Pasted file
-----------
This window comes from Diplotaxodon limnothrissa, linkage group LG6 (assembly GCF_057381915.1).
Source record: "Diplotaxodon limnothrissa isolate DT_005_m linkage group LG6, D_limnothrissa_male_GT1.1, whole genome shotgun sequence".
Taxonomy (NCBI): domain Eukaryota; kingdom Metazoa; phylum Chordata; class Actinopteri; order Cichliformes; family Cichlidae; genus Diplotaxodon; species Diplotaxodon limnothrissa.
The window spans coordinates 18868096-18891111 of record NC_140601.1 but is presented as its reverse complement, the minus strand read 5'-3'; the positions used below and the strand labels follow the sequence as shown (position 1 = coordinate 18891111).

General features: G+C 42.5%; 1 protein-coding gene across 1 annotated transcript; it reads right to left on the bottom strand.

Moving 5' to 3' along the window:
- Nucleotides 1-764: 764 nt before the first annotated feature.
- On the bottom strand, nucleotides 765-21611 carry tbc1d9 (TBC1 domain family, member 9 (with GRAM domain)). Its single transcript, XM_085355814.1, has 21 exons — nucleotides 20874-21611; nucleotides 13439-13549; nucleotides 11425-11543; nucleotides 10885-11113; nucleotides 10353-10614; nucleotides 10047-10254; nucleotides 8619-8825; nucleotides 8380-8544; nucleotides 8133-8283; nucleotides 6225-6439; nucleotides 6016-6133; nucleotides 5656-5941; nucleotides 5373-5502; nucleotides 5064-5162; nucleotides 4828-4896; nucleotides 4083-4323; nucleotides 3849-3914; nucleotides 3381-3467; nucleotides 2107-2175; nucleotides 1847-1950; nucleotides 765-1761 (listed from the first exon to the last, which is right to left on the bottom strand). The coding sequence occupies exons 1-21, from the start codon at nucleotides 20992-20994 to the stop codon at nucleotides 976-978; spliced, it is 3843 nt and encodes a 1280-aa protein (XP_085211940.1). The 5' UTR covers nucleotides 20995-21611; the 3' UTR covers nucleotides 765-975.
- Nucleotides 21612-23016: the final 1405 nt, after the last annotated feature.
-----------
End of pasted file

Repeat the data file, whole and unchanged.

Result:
This window comes from Diplotaxodon limnothrissa, linkage group LG6 (assembly GCF_057381915.1).
Source record: "Diplotaxodon limnothrissa isolate DT_005_m linkage group LG6, D_limnothrissa_male_GT1.1, whole genome shotgun sequence".
Taxonomy (NCBI): domain Eukaryota; kingdom Metazoa; phylum Chordata; class Actinopteri; order Cichliformes; family Cichlidae; genus Diplotaxodon; species Diplotaxodon limnothrissa.
The window spans coordinates 18868096-18891111 of record NC_140601.1 but is presented as its reverse complement, the minus strand read 5'-3'; the positions used below and the strand labels follow the sequence as shown (position 1 = coordinate 18891111).

General features: G+C 42.5%; 1 protein-coding gene across 1 annotated transcript; it reads right to left on the bottom strand.

Moving 5' to 3' along the window:
- Nucleotides 1-764: 764 nt before the first annotated feature.
- On the bottom strand, nucleotides 765-21611 carry tbc1d9 (TBC1 domain family, member 9 (with GRAM domain)). Its single transcript, XM_085355814.1, has 21 exons — nucleotides 20874-21611; nucleotides 13439-13549; nucleotides 11425-11543; nucleotides 10885-11113; nucleotides 10353-10614; nucleotides 10047-10254; nucleotides 8619-8825; nucleotides 8380-8544; nucleotides 8133-8283; nucleotides 6225-6439; nucleotides 6016-6133; nucleotides 5656-5941; nucleotides 5373-5502; nucleotides 5064-5162; nucleotides 4828-4896; nucleotides 4083-4323; nucleotides 3849-3914; nucleotides 3381-3467; nucleotides 2107-2175; nucleotides 1847-1950; nucleotides 765-1761 (listed from the first exon to the last, which is right to left on the bottom strand). The coding sequence occupies exons 1-21, from the start codon at nucleotides 20992-20994 to the stop codon at nucleotides 976-978; spliced, it is 3843 nt and encodes a 1280-aa protein (XP_085211940.1). The 5' UTR covers nucleotides 20995-21611; the 3' UTR covers nucleotides 765-975.
- Nucleotides 21612-23016: the final 1405 nt, after the last annotated feature.